This research report bears powerful witness to the harsh impact on women and their children of the short custodial sentences too often meted out in the name of justice. It draws attention to the ripple effects of imprisoning mothers, and the turbulence it causes in the lives of their families.
This paper considers how maternal emotions and the maternal role are assembled and challenged through carceral space, and more specifically, how mothers themselves assimilate this experience whilst navigating motherhood post incarceration.
Worldwide, more than 10 million individuals are in prison at any given time, and more than 30 million individuals circulate through prison each year. Research has consistently shown that prisoners have high rates of psychiatric disorders, and in some countries more people with severe mental illness are in prisons than in psychiatric hospitals. Despite the high level of need, these disorders are frequently underdiagnosed and poorly treated. In this structured review, we provide an overview of the epidemiology of psychiatric disorders in prison, summarise information on rates of suicide and violence victimisation and risk factors for these outcomes, and outline evidence-based interventions for mental health care. Based on this review, we propose a series of clinical, research, and policy recommendations. The aim is to provide a broad synthesis of the main issues related to the mental health of adult prisoners, and highlight gaps in evidence and practice. Two special populations are briefly discussed, namely women and older adults. Juveniles in prison have distinct mental health needs, and an overview of these is outside the scope of this Review.
As bipolar disorder is a mental disorder particularly associated with elevated risk of suicide compared to the general population, with reviews suggesting standardized mortality ratios of above 20 and a large population-based study reporting a mortality ratio of 15, one might expect that the combination of imprisonment and the presence of bipolar disorder might be additive or even multiplicative in terms of suicide risk. The previous systematic review did not specifically examine the association between bipolar disorder and prison suicide and thus it remains uncertain if bipolar disorder is a particular risk factor for suicide and suicidal behavior in prisoners.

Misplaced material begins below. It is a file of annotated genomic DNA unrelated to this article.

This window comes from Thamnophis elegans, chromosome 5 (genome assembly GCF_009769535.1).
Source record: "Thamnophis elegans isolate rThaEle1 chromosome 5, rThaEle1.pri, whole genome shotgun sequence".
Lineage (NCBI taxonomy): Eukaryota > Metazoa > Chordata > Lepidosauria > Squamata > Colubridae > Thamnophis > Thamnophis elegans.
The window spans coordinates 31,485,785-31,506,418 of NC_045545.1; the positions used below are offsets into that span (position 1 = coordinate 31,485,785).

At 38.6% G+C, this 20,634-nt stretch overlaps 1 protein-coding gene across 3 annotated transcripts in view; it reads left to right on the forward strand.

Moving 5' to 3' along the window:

Suicide rates in prisoners are considerably higher than in the general population, both in the United States and the United Kingdom and internationally. In the United States, the rate of suicide in jails is estimated to be 8 times higher than in the general population, and in England and Wales, the age-standardized rate of suicide among all male prisoners is 5 times higher than in the general population - a proportionate excess that has been increasing since 1978. In addition, these rates remain high after leaving prison - a recent study of all inmates released in 1 U.S state found an increased suicide risk 3- to 4- fold higher than in the general population after adjustment for age, sex, and race.
Adolescents younger than 19 years constitute 5% of all those detained in custody in Western countries, including about 100,000 individuals in the United States. They are usually detained in separate closed facilities or prisons. High prevalence of both undiagnosed and untreated physical and mental health problems have been reported, with current mental disorders estimated to affect 40% to 70% of the adolescents who come into contact with the justice system. Deliberate self-harm and repeat offending are common,and some of these disorders, such as substance misuse and conduct disorder, are risk factors for criminal recidivism. In the United States and the United Kingdom, it has been argued that there is insufficient screening for mental disorders, that sentencing does not account for mental health issues, and that custodial and secure facilities lack qualified staff and appropriate treatment.
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